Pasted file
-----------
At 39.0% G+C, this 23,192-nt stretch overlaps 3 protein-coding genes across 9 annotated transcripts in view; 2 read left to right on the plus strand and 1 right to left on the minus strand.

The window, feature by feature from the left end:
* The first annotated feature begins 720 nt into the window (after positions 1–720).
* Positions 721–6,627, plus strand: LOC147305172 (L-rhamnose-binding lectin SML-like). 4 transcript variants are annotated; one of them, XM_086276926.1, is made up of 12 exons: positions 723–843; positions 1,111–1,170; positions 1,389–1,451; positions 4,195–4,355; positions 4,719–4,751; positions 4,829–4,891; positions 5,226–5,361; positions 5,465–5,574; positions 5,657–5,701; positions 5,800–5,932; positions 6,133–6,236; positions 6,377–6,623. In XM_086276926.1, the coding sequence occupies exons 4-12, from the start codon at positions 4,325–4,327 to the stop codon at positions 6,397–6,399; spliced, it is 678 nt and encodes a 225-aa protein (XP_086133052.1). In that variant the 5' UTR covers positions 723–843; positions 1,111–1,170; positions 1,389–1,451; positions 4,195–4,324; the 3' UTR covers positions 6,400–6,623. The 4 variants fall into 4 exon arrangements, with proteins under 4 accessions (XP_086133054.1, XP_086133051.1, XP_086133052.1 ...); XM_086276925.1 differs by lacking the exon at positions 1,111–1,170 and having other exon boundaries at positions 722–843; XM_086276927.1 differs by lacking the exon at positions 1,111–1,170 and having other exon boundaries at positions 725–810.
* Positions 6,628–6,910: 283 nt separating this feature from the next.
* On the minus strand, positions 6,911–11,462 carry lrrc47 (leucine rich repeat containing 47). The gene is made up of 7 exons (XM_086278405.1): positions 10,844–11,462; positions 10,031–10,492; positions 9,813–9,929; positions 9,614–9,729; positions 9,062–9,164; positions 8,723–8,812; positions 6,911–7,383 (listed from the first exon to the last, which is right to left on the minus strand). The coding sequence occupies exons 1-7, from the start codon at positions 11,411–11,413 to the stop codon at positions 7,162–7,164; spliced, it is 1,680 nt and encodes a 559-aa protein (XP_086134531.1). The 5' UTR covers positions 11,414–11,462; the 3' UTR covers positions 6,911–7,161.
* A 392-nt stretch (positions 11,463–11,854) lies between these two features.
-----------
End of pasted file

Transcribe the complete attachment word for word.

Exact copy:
At 39.0% G+C, this 23,192-nt stretch overlaps 3 protein-coding genes across 9 annotated transcripts in view; 2 read left to right on the plus strand and 1 right to left on the minus strand.

The window, feature by feature from the left end:
* The first annotated feature begins 720 nt into the window (after positions 1–720).
* Positions 721–6,627, plus strand: LOC147305172 (L-rhamnose-binding lectin SML-like). 4 transcript variants are annotated; one of them, XM_086276926.1, is made up of 12 exons: positions 723–843; positions 1,111–1,170; positions 1,389–1,451; positions 4,195–4,355; positions 4,719–4,751; positions 4,829–4,891; positions 5,226–5,361; positions 5,465–5,574; positions 5,657–5,701; positions 5,800–5,932; positions 6,133–6,236; positions 6,377–6,623. In XM_086276926.1, the coding sequence occupies exons 4-12, from the start codon at positions 4,325–4,327 to the stop codon at positions 6,397–6,399; spliced, it is 678 nt and encodes a 225-aa protein (XP_086133052.1). In that variant the 5' UTR covers positions 723–843; positions 1,111–1,170; positions 1,389–1,451; positions 4,195–4,324; the 3' UTR covers positions 6,400–6,623. The 4 variants fall into 4 exon arrangements, with proteins under 4 accessions (XP_086133054.1, XP_086133051.1, XP_086133052.1 ...); XM_086276925.1 differs by lacking the exon at positions 1,111–1,170 and having other exon boundaries at positions 722–843; XM_086276927.1 differs by lacking the exon at positions 1,111–1,170 and having other exon boundaries at positions 725–810.
* Positions 6,628–6,910: 283 nt separating this feature from the next.
* On the minus strand, positions 6,911–11,462 carry lrrc47 (leucine rich repeat containing 47). The gene is made up of 7 exons (XM_086278405.1): positions 10,844–11,462; positions 10,031–10,492; positions 9,813–9,929; positions 9,614–9,729; positions 9,062–9,164; positions 8,723–8,812; positions 6,911–7,383 (listed from the first exon to the last, which is right to left on the minus strand). The coding sequence occupies exons 1-7, from the start codon at positions 11,411–11,413 to the stop codon at positions 7,162–7,164; spliced, it is 1,680 nt and encodes a 559-aa protein (XP_086134531.1). The 5' UTR covers positions 11,414–11,462; the 3' UTR covers positions 6,911–7,161.
* A 392-nt stretch (positions 11,463–11,854) lies between these two features.